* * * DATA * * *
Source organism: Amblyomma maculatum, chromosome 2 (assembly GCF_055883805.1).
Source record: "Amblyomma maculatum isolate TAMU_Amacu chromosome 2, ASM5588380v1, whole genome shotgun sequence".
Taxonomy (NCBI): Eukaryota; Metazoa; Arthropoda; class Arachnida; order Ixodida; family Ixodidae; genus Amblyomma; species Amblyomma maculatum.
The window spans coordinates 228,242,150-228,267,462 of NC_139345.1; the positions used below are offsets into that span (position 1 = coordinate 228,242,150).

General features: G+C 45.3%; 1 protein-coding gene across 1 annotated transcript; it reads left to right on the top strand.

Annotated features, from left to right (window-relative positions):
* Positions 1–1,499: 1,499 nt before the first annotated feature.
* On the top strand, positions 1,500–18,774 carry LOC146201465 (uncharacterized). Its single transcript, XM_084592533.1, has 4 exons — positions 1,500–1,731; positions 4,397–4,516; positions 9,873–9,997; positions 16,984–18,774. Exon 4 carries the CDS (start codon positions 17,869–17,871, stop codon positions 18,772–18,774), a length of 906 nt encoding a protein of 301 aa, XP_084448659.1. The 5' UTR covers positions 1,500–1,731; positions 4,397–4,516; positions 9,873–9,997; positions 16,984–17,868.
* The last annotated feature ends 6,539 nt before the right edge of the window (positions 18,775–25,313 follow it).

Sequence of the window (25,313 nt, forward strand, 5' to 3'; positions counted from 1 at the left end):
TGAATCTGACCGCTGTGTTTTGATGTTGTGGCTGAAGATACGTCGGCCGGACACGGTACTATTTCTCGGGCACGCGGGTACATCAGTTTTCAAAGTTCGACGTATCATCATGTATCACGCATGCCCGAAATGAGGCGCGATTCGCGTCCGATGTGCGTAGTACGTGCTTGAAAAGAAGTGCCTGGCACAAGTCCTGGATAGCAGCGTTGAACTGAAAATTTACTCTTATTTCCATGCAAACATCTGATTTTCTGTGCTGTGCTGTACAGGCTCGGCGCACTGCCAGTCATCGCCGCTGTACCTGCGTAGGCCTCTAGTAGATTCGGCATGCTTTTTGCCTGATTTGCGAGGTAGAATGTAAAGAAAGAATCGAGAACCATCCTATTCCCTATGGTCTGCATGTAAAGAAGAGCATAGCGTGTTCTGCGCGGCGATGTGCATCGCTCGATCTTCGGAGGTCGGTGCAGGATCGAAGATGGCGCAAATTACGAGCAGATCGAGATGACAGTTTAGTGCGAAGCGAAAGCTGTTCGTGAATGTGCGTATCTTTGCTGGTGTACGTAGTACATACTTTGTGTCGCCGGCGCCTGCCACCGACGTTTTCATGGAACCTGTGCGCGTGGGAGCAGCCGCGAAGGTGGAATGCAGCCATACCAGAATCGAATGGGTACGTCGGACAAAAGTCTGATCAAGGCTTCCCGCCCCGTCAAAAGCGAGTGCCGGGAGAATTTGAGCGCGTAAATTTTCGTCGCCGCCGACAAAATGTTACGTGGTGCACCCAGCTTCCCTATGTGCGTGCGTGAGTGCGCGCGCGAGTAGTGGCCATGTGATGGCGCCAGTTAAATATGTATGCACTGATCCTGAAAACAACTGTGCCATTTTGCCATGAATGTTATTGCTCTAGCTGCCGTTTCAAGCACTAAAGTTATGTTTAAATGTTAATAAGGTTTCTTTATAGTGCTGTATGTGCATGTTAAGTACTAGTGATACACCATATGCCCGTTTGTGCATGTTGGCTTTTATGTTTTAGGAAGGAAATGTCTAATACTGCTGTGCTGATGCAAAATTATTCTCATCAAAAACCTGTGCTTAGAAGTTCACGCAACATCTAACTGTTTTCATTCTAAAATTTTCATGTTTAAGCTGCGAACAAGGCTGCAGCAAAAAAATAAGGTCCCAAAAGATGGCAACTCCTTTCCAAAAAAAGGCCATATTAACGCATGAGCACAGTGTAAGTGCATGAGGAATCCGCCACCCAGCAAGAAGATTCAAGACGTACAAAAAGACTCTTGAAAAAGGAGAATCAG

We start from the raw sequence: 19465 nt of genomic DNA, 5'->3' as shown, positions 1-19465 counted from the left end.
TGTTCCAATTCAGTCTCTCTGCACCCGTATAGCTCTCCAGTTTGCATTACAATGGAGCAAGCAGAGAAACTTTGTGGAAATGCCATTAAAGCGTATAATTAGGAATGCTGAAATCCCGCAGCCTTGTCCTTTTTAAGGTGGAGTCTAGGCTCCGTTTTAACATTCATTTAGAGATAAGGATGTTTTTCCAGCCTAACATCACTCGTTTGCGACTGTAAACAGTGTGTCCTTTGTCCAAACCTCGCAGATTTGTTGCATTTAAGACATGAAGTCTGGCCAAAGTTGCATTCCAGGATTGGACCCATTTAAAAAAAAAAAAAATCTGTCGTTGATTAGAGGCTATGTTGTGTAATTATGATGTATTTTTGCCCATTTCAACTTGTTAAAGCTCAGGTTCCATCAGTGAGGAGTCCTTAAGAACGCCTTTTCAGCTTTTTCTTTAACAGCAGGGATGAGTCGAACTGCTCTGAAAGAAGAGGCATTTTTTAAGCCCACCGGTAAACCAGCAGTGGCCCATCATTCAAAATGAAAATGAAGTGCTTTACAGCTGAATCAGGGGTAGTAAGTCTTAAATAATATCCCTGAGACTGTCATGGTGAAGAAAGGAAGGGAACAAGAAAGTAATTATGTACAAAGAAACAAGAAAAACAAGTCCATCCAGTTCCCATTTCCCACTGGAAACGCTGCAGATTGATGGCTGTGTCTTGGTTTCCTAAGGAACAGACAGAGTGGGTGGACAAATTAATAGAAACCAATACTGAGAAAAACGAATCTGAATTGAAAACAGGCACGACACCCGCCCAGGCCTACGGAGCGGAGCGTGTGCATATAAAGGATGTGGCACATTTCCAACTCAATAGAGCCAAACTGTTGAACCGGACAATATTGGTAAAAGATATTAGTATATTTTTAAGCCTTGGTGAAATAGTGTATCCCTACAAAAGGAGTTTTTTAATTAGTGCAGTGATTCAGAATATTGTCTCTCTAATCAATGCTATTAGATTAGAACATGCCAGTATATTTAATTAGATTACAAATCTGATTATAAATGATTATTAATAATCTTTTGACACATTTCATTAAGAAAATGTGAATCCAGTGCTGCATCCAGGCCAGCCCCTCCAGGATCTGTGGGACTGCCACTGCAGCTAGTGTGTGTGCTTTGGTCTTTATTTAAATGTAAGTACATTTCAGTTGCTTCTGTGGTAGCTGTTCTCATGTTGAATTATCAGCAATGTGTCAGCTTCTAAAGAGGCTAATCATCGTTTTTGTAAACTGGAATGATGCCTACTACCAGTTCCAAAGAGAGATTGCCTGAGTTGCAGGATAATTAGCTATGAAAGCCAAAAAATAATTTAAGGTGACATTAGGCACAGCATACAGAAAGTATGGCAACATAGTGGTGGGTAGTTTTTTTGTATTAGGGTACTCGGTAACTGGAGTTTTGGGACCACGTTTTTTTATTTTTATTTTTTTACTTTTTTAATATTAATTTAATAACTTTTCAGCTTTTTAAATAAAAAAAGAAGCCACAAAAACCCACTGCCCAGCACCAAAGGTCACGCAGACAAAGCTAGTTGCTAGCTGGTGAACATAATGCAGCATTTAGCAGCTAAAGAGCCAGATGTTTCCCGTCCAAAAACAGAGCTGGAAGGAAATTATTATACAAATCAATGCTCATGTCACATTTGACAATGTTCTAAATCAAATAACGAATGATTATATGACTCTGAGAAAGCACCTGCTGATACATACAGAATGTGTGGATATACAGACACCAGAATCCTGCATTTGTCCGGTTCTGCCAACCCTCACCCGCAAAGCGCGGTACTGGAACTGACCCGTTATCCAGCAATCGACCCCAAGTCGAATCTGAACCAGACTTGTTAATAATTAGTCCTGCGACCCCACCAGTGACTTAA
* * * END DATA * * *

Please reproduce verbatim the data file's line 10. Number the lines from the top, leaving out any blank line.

Sequence of the window (25,313 nt, forward strand, 5' to 3'; positions counted from 1 at the left end):